Guest post by Lorraine Devon Wilke
The following blog post caught my eye, and I thought I had to do what I could to bring it to more readers. The author, Lorraine Devon Wilke, graciously agreed to let me re-blog it.
Read the original on her blog, After the Sucker Punch. And if you agree, please share and promote this post as much as you can.
The cheers of indie authors who’ve FINALLY found outlets for their books—whether Amazon, Smashwords, Lulu, indie bookstores; wherever—can be heard far and wide from every corner of the globe. It’s been loudly exclaimed by everyone in the know that it’s the dawn of a new day for writers everywhere. After years of dismissal and disrespect from traditional publishers and their gatekeepers across every element of the literary landscape—from query letter browbeating, ice-cold rejections, overly possessive editors, and blasé publishers with no marketing budgets—independent authors have now taken control of their destinies and ventured forth, filters, limitations and grumpy gatekeepers be damned.
Yes, in some ways. In others, we indies are still very much the ugly stepsisters to our more vaunted and valued legacy colleagues. Don’t think so? Just today I clicked on the website of a “recommended book blogger” (whose name I will leave out for the sake of decorum) who seemed hell-bent on insulting those self-published writers who’d had the audacity to contact him for reviews. His FAQ page not only went out of its way to discuss how unreadable he found most self-pubbed books, but his hissing condescension about “amateurish” writers incapable of even understanding the word “no” led to a sneering pronouncement that he didn’t want to read, hear about, or otherwise experience the books of said authors and, therefore, please don’t waste his time by contacting him.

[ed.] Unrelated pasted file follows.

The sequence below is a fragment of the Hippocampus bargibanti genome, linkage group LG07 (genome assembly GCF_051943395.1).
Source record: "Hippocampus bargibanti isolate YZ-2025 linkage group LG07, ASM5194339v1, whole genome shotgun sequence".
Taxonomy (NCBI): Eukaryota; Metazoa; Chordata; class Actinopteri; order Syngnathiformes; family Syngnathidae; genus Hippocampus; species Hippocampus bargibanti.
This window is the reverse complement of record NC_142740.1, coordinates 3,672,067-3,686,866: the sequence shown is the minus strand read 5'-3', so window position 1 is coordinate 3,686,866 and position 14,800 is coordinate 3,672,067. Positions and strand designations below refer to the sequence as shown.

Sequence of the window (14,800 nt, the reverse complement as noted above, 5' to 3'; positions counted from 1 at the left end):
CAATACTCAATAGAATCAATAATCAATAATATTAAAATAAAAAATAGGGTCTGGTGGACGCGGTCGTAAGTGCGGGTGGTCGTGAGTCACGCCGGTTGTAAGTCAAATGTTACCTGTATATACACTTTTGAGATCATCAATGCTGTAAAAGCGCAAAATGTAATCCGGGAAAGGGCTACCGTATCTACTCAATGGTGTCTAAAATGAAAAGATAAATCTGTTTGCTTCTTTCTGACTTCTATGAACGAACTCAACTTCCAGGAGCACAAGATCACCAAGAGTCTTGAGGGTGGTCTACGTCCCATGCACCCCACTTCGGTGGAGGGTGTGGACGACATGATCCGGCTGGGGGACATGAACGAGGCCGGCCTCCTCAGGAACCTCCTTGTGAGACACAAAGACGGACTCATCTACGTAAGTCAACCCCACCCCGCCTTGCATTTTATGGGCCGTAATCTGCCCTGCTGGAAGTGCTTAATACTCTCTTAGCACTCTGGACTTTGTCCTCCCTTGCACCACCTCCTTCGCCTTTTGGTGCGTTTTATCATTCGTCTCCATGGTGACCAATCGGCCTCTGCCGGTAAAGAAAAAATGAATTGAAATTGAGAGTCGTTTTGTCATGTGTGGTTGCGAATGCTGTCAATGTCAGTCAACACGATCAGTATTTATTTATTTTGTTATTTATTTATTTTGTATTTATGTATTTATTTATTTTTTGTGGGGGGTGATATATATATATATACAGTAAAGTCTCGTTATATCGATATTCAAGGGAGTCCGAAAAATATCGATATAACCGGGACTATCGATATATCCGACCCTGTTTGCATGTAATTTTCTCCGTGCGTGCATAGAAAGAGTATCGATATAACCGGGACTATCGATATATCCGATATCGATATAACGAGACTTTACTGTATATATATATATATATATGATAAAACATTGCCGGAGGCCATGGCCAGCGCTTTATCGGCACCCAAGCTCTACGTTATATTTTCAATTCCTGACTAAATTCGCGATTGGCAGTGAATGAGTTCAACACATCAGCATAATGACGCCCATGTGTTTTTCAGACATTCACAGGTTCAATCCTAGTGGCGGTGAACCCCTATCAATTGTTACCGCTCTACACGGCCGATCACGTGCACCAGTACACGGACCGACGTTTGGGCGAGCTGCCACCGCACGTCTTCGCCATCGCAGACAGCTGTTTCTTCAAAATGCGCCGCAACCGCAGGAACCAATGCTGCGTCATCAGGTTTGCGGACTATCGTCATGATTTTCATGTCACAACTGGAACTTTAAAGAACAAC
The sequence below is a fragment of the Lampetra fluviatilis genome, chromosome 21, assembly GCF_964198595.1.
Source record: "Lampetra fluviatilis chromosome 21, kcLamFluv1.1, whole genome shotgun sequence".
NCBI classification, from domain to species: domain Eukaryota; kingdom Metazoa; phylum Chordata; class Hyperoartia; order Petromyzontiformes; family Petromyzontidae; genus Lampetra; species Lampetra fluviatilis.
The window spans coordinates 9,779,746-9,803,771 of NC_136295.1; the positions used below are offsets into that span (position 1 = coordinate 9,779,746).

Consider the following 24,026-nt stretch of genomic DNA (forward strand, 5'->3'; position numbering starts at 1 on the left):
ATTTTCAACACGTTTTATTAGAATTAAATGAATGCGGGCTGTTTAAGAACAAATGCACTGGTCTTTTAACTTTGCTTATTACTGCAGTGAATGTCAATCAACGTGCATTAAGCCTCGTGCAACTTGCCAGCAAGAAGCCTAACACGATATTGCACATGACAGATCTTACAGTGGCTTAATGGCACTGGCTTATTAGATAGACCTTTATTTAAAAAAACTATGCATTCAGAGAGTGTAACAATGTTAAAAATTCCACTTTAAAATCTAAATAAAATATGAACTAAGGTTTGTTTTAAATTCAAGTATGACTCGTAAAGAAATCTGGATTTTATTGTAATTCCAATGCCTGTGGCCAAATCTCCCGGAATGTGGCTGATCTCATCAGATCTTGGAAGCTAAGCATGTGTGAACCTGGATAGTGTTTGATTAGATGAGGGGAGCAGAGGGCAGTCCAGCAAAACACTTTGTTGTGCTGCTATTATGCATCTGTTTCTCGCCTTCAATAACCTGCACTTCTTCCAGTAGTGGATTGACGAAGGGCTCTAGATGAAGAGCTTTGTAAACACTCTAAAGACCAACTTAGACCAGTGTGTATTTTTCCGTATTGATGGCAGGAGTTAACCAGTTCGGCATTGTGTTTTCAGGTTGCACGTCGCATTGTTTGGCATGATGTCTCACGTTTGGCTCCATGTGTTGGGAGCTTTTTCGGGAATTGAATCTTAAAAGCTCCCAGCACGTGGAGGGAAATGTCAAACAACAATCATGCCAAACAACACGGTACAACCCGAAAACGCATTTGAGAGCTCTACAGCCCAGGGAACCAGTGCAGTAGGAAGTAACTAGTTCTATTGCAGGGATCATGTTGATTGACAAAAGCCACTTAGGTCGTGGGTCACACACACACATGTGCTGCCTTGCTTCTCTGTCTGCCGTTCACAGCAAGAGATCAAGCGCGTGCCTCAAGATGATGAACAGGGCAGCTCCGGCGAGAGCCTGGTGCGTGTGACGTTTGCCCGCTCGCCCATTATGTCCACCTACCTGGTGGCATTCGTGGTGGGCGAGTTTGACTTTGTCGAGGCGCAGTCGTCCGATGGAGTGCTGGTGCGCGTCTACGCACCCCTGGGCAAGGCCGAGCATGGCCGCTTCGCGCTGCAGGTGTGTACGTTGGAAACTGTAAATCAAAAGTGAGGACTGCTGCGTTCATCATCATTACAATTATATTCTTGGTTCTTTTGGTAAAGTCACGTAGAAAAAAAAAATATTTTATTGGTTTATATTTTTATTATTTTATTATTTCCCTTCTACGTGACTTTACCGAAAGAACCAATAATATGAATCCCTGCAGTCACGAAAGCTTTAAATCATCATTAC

Sheesh. The fumes of disdain emanating from his page practically choked me.
And he’s not the only one. Media sources abound with snitty-toned announcements that they DO NOT TAKE SUBMISSIONS FROM SELF-PUBLISHED AUTHORS (caps are theirs). Review sites that cover legacy authors free-of-charge gouge self-pubbers in the hundreds of dollars. Feature writers who ooze admiration for the latest debut novelist from the Big 5 have actually figured out how to roll their eyes on Twitter over the pathetic shenanigans of indie writers trying to get their attention.
We’re definitely the “not cool” kids on the playground and this persistent — and, in many cases, undeserved—marginalization makes launching an indie book all the more difficult. When the overriding presumption is that your book is—to put it bluntly—a piece of shit (a presumption with which I personally take umbrage), you’re not only starting from zero in the world of marketing and promotion, you’re climbing from less-than-zero.
Fair? No. But let’s face it; we kinda dug our own hole, we self-published writers. Despite the fact that the industry is changing and evolving on a daily basis, with increasing numbers of options and outlets available, and more and more authors—even some from the traditional world—opting to go the self-published route, the rickety stage set early-on was built largely by anxious amateurs eager to define themselves as “authors” before availing themselves of the various elements of true professionalism.